CBD IN THE NEWS
The U.S. Food and Drug Administration today approved Epidiolex (cannabidiol) [CBD] oral solution for the treatment of seizures associated with two rare and severe forms of epilepsy, Lennox-Gastaut syndrome and Dravet syndrome, in patients two years of age and older. This is the first FDA-approved drug that contains a purified drug substance derived from marijuana. It is also the first FDA approval of a drug for the treatment of patients with Dravet syndrome.
CBD is a chemical component of the Cannabis sativa plant, more commonly known as marijuana. However, CBD does not cause intoxication or euphoria (the high) that comes from tetrahydrocannabinol (THC).
It is THC (and not CBD) that is the primary psychoactive component of marijuana.
The most common side effects that occurred in Epidiolex-treated patients in the clinical trials were: sleepiness, sedation and lethargy; elevated liver enzymes; decreased appetite; diarrhea; rash; fatigue, malaise and weakness; insomnia, sleep disorder and poor quality sleep; and infections.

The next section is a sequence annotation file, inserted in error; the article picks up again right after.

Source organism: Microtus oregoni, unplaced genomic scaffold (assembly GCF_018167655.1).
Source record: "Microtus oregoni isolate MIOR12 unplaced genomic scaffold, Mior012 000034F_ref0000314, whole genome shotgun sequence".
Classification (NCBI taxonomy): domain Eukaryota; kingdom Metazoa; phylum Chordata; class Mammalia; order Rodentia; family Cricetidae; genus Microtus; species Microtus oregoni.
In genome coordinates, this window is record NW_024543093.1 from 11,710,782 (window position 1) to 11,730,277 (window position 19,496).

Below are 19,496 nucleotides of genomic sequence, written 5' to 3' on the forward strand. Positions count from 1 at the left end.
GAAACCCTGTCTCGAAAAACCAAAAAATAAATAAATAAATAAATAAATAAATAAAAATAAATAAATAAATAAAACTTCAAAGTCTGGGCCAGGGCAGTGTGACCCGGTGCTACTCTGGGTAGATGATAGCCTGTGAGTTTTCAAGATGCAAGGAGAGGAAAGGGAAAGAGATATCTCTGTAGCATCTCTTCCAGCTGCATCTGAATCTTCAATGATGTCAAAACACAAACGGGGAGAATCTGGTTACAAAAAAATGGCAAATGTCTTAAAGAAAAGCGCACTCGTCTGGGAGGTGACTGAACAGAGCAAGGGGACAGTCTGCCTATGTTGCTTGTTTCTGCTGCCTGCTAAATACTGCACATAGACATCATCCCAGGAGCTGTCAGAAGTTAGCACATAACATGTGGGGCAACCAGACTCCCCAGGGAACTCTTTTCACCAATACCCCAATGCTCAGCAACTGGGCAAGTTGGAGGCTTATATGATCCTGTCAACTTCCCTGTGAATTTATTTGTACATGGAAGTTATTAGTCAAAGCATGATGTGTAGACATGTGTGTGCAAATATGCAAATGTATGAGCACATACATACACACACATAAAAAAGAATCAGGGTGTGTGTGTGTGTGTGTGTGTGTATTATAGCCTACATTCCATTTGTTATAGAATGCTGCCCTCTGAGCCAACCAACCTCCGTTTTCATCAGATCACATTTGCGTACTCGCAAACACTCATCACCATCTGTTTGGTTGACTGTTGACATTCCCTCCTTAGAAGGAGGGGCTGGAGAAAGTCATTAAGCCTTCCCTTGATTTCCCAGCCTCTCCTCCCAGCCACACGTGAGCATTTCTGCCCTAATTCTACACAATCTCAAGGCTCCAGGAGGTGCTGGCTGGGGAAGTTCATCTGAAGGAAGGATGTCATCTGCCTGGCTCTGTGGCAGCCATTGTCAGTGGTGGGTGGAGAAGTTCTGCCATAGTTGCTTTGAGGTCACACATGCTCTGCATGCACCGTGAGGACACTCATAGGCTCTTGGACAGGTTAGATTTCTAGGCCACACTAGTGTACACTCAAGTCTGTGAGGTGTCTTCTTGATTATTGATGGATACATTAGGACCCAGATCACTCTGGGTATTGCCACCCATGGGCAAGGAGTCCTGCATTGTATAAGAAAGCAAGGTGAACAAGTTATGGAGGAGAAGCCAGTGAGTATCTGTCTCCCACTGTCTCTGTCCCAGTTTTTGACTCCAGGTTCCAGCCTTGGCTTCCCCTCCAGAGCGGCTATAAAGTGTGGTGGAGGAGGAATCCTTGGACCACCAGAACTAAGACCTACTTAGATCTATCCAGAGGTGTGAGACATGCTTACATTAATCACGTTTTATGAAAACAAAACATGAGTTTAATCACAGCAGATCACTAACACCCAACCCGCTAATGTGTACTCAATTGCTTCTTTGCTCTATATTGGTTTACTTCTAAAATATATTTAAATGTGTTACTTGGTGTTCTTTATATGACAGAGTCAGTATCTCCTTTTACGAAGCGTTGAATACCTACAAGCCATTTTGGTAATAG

The FDA granted approval of Epidiolex to GW Research Ltd.
The FDA, an agency within the U.S. Department of Health and Human Services, protects the public health by assuring the safety, effectiveness, and security of human and veterinary drugs, vaccines and other biological products for human use, and medical devices. The agency also is responsible for the safety and security of our nations food supply, cosmetics, dietary supplements, products that give off electronic radiation, and for regulating tobacco products.
Mice with pancreatic cancer treated with a combination of cannabidiol (CBD) and chemotherapy survived nearly three times longer than those treated with chemotherapy alone, according to a new study that spotlights the potential for human treatment.
CBD, the non-psychoactive (non-intoxicating) compound in marijuana, has already been shown to improve side effects of chemotherapy like nausea and vomiting. The latest results provide more justification for testing in humans, building on prior animal research that uncovered possible anti-cancer properties of the compound.
"Cannabidiol is already approved for use in clinics [in the UK], which means we can quickly go on to test this in human clinical trials, said lead researcher Marco Falasca from Queen Mary University of London.